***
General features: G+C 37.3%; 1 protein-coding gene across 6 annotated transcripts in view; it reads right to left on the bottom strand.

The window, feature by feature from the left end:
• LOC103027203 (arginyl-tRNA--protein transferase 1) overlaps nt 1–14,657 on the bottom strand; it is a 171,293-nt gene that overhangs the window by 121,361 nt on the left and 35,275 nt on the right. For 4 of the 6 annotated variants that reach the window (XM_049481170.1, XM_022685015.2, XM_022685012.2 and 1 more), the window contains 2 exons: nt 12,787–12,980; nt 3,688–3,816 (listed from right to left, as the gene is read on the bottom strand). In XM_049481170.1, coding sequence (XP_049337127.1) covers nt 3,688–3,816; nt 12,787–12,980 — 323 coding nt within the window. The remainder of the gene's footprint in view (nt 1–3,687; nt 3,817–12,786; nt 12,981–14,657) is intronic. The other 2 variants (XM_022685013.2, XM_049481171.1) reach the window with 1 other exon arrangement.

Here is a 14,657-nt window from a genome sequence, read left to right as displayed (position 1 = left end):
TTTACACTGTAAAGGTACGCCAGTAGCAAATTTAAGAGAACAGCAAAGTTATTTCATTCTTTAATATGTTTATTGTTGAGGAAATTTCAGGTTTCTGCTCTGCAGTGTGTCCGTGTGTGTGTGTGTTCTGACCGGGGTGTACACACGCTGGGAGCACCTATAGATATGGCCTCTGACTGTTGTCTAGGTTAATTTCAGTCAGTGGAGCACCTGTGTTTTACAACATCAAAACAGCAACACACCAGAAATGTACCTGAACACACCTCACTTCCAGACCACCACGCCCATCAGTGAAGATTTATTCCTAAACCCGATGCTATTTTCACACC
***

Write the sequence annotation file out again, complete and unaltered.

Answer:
General features: G+C 37.3%; 1 protein-coding gene across 6 annotated transcripts in view; it reads right to left on the bottom strand.

The window, feature by feature from the left end:
• LOC103027203 (arginyl-tRNA--protein transferase 1) overlaps nt 1–14,657 on the bottom strand; it is a 171,293-nt gene that overhangs the window by 121,361 nt on the left and 35,275 nt on the right. For 4 of the 6 annotated variants that reach the window (XM_049481170.1, XM_022685015.2, XM_022685012.2 and 1 more), the window contains 2 exons: nt 12,787–12,980; nt 3,688–3,816 (listed from right to left, as the gene is read on the bottom strand). In XM_049481170.1, coding sequence (XP_049337127.1) covers nt 3,688–3,816; nt 12,787–12,980 — 323 coding nt within the window. The remainder of the gene's footprint in view (nt 1–3,687; nt 3,817–12,786; nt 12,981–14,657) is intronic. The other 2 variants (XM_022685013.2, XM_049481171.1) reach the window with 1 other exon arrangement.

Here is a 14,657-nt window from a genome sequence, read left to right as displayed (position 1 = left end):
TTTACACTGTAAAGGTACGCCAGTAGCAAATTTAAGAGAACAGCAAAGTTATTTCATTCTTTAATATGTTTATTGTTGAGGAAATTTCAGGTTTCTGCTCTGCAGTGTGTCCGTGTGTGTGTGTGTTCTGACCGGGGTGTACACACGCTGGGAGCACCTATAGATATGGCCTCTGACTGTTGTCTAGGTTAATTTCAGTCAGTGGAGCACCTGTGTTTTACAACATCAAAACAGCAACACACCAGAAATGTACCTGAACACACCTCACTTCCAGACCACCACGCCCATCAGTGAAGATTTATTCCTAAACCCGATGCTATTTTCACACC